Back in 2009, right after our move to Indiana, I began an interesting search for local cow’s milk (it involved phone numbers scrawled on scrap paper by shifty-eyed Mennonites, phones answered by quiet men with Old-Testament names, and the willingness to own a share of our very own cow — sans the option to name her). We purchased a cow share from a farm outside the city, then switched to another farm, and last fall went back to the original. The reason we did all that switching was because we wanted the cows who provide our milk to be purely grass-fed — this increases the nutrients in the milk, and allows the cows to eat as they naturally desire.
But cows can’t eat grass when the ground is frozen — so during winter months, they get hay. And this change effects the milk — but (we thought) mostly on a production scale. During months of drought or feeding transition to hay, the cows can run a bit dry, and we in turn must go without their milk.
But a few weeks ago, just as green grass began to peek out of our thawed winter tundra, and production was back up to normal, our milk had a funny taste to it. It was subtle, and different from a this-milk-is-sour taste; it was all-at-once gamey, grassy, and, well, a little funky.
The taste got stronger as the week went on and we plowed through our usual 2-gallon allotment. My 7-year old loved it, but Tim and I began referring to it as “nasty milk.” We couldn’t stomach the last half-gallon jar, and when Tim picked up our next weekly batch, he asked the farmer what was up.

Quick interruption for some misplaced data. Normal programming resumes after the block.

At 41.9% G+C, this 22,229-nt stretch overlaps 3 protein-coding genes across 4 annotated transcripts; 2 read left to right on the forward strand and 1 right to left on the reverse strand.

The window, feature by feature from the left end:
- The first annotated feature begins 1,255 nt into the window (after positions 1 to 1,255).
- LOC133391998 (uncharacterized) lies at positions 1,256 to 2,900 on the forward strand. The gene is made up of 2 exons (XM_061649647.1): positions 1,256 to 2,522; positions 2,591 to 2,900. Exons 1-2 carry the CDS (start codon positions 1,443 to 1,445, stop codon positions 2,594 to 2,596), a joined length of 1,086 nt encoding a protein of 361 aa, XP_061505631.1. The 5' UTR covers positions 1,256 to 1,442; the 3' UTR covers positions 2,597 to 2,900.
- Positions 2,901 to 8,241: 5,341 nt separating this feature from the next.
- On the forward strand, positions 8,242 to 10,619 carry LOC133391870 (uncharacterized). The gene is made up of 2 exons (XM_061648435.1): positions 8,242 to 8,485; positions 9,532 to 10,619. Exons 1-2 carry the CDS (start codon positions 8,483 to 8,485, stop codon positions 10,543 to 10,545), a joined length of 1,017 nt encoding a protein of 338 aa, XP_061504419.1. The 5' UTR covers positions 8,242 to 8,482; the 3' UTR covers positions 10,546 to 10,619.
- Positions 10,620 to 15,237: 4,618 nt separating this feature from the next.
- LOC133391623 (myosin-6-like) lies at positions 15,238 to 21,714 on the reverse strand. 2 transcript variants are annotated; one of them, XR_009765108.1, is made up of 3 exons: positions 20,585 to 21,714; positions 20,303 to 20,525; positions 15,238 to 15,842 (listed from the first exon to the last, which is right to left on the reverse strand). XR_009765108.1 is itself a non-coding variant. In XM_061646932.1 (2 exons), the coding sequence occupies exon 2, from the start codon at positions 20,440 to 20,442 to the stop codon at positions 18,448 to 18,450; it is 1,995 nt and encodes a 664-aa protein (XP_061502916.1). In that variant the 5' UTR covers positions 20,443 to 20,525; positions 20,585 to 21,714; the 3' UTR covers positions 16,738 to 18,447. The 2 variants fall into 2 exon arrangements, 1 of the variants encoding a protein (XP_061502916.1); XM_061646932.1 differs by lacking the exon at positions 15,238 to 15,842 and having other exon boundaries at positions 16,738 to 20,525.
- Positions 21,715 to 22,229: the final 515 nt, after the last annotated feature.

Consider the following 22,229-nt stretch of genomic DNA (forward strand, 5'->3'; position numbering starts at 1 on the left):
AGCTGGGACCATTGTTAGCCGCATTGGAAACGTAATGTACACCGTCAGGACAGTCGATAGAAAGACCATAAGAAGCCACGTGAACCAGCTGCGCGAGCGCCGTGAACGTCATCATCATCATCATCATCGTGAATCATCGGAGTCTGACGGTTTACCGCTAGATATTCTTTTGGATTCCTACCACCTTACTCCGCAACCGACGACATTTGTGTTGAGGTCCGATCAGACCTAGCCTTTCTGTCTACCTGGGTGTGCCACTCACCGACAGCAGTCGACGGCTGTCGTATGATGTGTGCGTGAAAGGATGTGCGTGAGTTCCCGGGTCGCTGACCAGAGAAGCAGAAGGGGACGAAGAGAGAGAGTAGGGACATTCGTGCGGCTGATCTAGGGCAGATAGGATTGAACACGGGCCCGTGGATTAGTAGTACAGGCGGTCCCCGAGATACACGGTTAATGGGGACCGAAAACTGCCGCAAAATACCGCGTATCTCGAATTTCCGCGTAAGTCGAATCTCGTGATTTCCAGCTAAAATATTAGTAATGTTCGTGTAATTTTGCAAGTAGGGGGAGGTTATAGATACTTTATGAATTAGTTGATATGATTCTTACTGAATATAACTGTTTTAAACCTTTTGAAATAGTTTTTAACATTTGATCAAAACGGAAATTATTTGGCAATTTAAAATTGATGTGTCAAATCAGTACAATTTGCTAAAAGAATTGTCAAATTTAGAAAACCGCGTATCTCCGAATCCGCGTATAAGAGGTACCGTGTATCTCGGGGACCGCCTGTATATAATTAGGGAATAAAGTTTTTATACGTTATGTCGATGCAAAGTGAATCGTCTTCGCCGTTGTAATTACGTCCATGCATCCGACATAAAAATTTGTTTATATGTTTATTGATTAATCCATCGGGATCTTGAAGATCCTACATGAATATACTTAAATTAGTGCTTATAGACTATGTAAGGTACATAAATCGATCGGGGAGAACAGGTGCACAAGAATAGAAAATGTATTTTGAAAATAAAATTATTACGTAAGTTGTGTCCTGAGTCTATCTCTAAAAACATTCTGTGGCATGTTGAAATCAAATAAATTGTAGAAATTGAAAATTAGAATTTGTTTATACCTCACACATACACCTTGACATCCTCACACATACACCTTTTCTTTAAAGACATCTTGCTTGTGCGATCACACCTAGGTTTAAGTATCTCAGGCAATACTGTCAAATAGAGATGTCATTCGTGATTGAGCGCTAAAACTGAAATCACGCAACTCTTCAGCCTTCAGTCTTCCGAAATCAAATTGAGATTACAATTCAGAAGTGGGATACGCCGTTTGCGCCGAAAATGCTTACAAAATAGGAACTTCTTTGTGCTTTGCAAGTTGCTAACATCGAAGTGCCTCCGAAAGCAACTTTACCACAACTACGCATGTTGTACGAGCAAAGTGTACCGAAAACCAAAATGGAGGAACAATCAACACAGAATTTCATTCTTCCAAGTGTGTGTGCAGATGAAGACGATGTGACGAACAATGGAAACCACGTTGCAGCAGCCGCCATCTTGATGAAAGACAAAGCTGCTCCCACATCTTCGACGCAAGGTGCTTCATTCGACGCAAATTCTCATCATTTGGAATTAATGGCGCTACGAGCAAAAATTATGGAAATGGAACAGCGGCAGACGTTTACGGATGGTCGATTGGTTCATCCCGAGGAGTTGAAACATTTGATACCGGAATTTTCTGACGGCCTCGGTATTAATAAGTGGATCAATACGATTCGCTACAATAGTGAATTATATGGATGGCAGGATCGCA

Apparently, the spring grass is what’s up. During these first few weeks of eating up all those fresh greens, the chemistry of the milk changes — and ironically, the milk is at its nutritional high during this time. You can tell by the color, too (see photo above, comparing our grass-fed milk to the pale Trader Joe’s Organic on the left) — it’s the color of butter, rich in beta-carotene. In short, our milk is seasonal, and these are the precious weeks when the gettin’s good.
And oh, how I want to embrace it, because it’s hip to be seasonal. I hang my hat on it, I blog about it, I “discuss” it with unwitting, unresponsive listeners. I want that beta-carotene, want to gratefully consume the best our little cow has to offer. But this one might have to be filed away with liver — under the heading of Things I Wish I Wanted To Eat Because I So Like The Idea.
Things That I Just Can’t Stomach.
Reasons To Be Vegan For Just Two Weeks.
I Don’t Like Spring Milk And I Am OK.
My Seven-Year Old Is More Sophisticated Than I Am.
This post is part of Simple Lives Thursday, at GNOWFGLINS.
So here we are, in my newly-renovated home. I’ll still be vacuuming construction dust for a few weeks (months?) and might continue to rearrange some of my knick-knacks and wall hangings. But today you get the gist of it. The tour:
First things first: I changed the name. Thought for Food, for me, had worn out its welcome.